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PIBDA Y, MARCH 1, 1872. .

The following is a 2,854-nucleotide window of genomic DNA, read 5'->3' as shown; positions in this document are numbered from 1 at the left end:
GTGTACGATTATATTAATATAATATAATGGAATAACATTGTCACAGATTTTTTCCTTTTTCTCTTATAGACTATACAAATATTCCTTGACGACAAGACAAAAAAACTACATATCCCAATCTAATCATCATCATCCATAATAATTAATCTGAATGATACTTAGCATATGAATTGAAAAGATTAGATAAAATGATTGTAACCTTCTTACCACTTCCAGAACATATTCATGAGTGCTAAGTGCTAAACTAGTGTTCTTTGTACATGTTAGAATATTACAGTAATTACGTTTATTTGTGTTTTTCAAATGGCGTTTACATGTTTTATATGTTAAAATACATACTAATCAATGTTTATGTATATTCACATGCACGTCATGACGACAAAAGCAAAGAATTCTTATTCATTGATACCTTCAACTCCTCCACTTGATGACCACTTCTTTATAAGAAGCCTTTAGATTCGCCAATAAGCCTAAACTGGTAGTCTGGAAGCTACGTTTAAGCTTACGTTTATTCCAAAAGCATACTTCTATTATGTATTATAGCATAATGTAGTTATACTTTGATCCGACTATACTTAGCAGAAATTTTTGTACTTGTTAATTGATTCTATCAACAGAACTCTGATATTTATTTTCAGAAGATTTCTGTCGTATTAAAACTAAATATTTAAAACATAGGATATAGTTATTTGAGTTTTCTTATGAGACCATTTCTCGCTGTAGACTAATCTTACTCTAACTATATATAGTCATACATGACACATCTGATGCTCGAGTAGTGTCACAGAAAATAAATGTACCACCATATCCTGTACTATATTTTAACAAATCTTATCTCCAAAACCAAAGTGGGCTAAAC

PIBDA Y, MARCH 1, 1872. THE debates in both Houses of Parliament were interrupted last night by an announcement which created the greatest excitement, and elicited in a marked manner expressions of loyalty and regard for the person of the Sovereign. In the Lords Earl GRANVILLE, and in the Commons Mr. GLADSTONE, informed the members that a futile attempt had been made upon the life of the QUEEN, by a youth about nineteen or twenty years of age. It ap- pears that as Her MAJESTY was about to enter Buckingham Palace, a pistol was presented close to her head, probably in a spirit of weak bra- vado such as frequently characterises the action of narrow and imbecile minds. One account asserts that the weapon was loaded, and another that it was not, and was of such a worn-out character, as to render its discharge extremely hypothetical even if it had contained a cartridge. The occurrence, however, was none the less calcu- culated to occasion alarm, and the act, which will doubtless turn out to be of a wanton rather than a malicious nature, naturally enough excited consi- derable indignation. Her MAJESTY retained her equanimity, and the incident will serve to intensify those feelings of affection for her person which, on Tuesday, were manifested in so extraordinary a de- gree by all classes. This now notorious candidate for a gaol or lunatic asylum is named O'CONNOR, and it is said that papers having reference to Fenianism were found upon him. In default of full information we are led to conclude that the youth was simply a mischievous vagabond intent upon attracting attention to himself, and possibly the judicious administration of a birch-rod will best meet the case should it turn out that he is not a confirmed idiot. How he managed to gain access to the courtyard is not apparent, but the occur- rence may well suggest the exercise of greater pre_ caution in future, with a view to the protection of the Sovereign from insult and attack. In Cardiff the intelligence, which reached us shortly after seven o'clock, created much excitement, and the Rector of St. John's, informed of the event by a telegram from the office of this journal, offered up a prayer of thankskgiving at the close of the evening service, then being held, for the preser- vation of the QUEEN, in which the congregation devoutly joined.

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